Music Performance Studies Today: "21st-Century Pianism: Retrospection, New Directions, and Interpretative Communities" Part 1: Piano Performances & Context
Link to Livestream "Watch Party" of performances by panelists, Wednesday April 28 at 4pm PT: Click Here
PIANO PERFORMANCES: Classical piano playing in the 21st century has become, in many ways, stale and problematic. Through musicological interventions, five pianist-musicologists will directly explore matters relating to artistic practice as research, recovering “the person” behind historical recordings, examining manuscripts for radically different performances, investigating performers’ decision-making processes, contemplating humor, and questioning what it means to judge. Their performances will include piano music by Bach, Scarlatti, Beethoven, Chopin, Mendelssohn, Rachmaninoff, among others. This “Watch Party” will directly relate to the lectures they will give on Friday, April 30. Link to Livestream on Wednesday, April 28, at 4 pm PT: https://youtu.be/
- Luca Chiantore (Universidade de Aveiro INET-md), "IN-Versions: subversive musicology-based approaches to the performance of Western art music"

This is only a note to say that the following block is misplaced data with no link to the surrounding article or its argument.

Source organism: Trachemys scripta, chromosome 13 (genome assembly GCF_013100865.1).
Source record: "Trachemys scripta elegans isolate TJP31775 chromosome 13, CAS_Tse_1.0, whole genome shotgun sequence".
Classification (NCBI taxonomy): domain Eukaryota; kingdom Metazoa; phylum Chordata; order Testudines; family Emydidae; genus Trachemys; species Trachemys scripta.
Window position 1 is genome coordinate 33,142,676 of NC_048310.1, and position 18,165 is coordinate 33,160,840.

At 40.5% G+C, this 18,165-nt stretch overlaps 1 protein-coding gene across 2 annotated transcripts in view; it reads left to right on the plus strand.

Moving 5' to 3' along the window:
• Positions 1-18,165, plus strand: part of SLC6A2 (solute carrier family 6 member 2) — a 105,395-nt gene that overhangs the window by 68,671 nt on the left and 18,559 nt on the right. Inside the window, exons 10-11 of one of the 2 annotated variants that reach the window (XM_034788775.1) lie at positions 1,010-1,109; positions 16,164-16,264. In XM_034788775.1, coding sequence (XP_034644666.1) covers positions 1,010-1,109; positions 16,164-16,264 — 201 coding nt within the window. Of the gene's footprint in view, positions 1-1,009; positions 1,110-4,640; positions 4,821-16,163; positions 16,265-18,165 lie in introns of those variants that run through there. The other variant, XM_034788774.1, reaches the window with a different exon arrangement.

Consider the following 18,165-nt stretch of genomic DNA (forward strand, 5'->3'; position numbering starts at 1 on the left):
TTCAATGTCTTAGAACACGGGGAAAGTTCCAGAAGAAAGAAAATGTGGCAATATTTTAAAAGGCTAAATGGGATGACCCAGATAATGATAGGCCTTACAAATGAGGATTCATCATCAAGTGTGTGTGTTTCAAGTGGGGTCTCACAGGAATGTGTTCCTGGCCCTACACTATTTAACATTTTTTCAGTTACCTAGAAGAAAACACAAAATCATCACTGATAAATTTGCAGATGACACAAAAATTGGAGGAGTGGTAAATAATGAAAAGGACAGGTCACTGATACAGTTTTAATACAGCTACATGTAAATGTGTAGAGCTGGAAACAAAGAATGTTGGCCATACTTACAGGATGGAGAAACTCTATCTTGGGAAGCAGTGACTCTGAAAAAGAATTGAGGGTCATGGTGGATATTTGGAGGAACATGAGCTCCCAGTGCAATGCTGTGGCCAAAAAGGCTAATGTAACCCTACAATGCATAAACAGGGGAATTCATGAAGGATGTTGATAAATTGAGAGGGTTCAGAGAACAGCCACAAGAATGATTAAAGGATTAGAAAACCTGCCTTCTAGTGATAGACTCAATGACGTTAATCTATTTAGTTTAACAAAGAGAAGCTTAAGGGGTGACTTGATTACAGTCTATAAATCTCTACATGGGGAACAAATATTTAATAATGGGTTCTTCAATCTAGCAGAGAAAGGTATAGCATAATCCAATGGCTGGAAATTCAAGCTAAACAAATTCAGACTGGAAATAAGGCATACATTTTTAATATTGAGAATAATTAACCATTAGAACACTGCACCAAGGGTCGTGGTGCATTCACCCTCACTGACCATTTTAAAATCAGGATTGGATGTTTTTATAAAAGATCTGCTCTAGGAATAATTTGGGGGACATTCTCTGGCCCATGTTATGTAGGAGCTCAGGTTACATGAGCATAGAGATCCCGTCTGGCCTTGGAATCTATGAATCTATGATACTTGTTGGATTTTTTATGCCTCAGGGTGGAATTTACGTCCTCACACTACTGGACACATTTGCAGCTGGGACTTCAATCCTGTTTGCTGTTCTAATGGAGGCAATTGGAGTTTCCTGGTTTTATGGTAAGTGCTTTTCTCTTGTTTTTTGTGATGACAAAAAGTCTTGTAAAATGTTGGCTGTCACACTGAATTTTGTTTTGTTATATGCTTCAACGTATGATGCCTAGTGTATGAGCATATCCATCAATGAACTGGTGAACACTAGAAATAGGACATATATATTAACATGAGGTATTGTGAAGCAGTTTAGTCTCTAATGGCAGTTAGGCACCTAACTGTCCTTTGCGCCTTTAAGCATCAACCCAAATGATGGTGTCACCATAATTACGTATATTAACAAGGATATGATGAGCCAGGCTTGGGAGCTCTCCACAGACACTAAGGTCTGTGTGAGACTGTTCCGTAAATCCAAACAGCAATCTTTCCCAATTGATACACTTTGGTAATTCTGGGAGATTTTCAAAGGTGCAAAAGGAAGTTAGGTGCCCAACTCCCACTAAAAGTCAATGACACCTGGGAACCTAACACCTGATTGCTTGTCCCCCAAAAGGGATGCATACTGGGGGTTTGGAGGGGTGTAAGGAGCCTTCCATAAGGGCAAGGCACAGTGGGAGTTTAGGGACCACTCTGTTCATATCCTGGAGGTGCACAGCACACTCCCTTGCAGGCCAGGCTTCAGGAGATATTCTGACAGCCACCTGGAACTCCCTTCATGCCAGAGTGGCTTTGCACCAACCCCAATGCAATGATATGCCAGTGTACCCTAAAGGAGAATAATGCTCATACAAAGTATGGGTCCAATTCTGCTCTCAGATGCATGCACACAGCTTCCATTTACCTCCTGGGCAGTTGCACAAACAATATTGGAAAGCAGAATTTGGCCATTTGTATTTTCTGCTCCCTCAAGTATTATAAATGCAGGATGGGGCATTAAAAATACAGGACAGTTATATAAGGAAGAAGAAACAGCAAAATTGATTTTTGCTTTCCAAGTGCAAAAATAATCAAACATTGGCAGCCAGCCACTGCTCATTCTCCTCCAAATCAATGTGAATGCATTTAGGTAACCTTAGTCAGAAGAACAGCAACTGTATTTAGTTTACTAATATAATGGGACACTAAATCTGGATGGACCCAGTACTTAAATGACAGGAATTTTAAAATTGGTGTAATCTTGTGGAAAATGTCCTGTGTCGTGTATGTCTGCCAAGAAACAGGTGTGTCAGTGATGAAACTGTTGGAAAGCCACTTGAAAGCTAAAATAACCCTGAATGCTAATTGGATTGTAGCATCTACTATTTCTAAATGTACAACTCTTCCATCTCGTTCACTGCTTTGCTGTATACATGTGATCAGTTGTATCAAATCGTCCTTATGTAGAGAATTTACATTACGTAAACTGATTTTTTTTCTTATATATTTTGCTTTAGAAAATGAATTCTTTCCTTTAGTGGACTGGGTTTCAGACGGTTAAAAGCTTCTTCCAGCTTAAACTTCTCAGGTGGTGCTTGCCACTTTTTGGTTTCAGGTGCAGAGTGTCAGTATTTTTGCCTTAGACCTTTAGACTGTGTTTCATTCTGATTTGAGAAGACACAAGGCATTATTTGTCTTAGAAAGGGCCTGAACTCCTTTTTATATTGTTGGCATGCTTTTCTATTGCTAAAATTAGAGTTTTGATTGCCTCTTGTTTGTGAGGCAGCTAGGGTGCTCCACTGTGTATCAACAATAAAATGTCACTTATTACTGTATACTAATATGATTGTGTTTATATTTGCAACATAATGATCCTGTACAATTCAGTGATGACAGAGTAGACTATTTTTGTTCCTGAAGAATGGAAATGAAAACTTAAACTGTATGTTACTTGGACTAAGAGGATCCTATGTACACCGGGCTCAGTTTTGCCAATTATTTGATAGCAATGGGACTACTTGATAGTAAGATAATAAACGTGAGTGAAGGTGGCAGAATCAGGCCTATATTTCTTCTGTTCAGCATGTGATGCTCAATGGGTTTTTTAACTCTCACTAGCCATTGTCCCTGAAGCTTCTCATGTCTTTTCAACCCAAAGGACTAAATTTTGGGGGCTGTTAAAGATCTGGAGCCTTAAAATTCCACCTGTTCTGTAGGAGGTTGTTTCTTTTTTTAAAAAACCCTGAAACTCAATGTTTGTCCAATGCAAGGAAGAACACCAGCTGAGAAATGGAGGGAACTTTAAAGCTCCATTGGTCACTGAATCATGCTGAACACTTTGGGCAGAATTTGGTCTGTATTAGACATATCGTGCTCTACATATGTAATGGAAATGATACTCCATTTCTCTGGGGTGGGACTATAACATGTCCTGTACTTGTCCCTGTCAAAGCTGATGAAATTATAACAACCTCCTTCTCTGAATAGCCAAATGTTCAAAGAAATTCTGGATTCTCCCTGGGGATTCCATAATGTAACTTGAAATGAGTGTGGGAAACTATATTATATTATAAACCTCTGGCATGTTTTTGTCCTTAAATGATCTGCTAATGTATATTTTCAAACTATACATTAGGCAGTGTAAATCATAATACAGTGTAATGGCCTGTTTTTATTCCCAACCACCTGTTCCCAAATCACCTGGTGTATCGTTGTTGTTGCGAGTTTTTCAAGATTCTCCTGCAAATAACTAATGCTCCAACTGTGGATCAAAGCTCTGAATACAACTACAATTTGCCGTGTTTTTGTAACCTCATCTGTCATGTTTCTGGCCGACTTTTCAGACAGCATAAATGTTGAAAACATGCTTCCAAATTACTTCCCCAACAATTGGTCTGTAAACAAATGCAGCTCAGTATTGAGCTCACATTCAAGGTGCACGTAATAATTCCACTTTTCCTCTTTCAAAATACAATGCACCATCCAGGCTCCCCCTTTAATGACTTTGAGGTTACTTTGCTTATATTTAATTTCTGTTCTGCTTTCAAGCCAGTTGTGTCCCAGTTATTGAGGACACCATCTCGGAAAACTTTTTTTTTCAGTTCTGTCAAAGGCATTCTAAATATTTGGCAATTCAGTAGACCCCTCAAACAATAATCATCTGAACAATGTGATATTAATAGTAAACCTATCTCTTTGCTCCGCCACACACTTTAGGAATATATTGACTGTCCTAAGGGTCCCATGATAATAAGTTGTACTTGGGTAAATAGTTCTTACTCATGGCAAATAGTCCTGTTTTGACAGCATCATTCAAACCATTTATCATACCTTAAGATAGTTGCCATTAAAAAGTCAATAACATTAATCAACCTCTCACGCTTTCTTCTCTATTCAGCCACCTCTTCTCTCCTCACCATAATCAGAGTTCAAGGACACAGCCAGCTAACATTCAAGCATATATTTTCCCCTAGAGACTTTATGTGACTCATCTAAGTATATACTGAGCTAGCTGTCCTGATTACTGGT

- Pheaross Graham (UCLA), "Sonic Erasure of Subject Position in the Reception of Rachmaninoff's Pianism: A Performance Analysis Study"
- John Rink (University of Cambridge), "Informed listening in action--or, how might 'knowledge' shape how we hear and judge performances?"
- Mine Doğantan-Dack (University of Cambridge), "Revisiting the 'page and the stage'"
- William Kinderman (UCLA), "Revisiting Beethoven's Piano Works: From the 'Tempest' Sonata to the 'Diabelli' Variations and Last Sonata, Op. 111"
This is the fourth event in the Music Performance Studies Today series. Considering musics from a variety of traditions, this symposium aims to bring visibility to the field of music performance studies and generate scholarly momentum in its realm at UCLA.
UCLA Music Library
UCLA Center for Musical Humanities and the Joyce S. and Robert U. Nelson Fund
UCLA Arts Initiative
UCLA Center for Performance Studies
UCLA Department of Musicology
American Society for Theatre Research
This program is made possible by the Joyce S. and Robert U. Nelson Fund. Robert Uriel Nelson was a revered musicologist and music professor at UCLA, who, together with his wife, established a generous endowment for the university to make programs like this possible.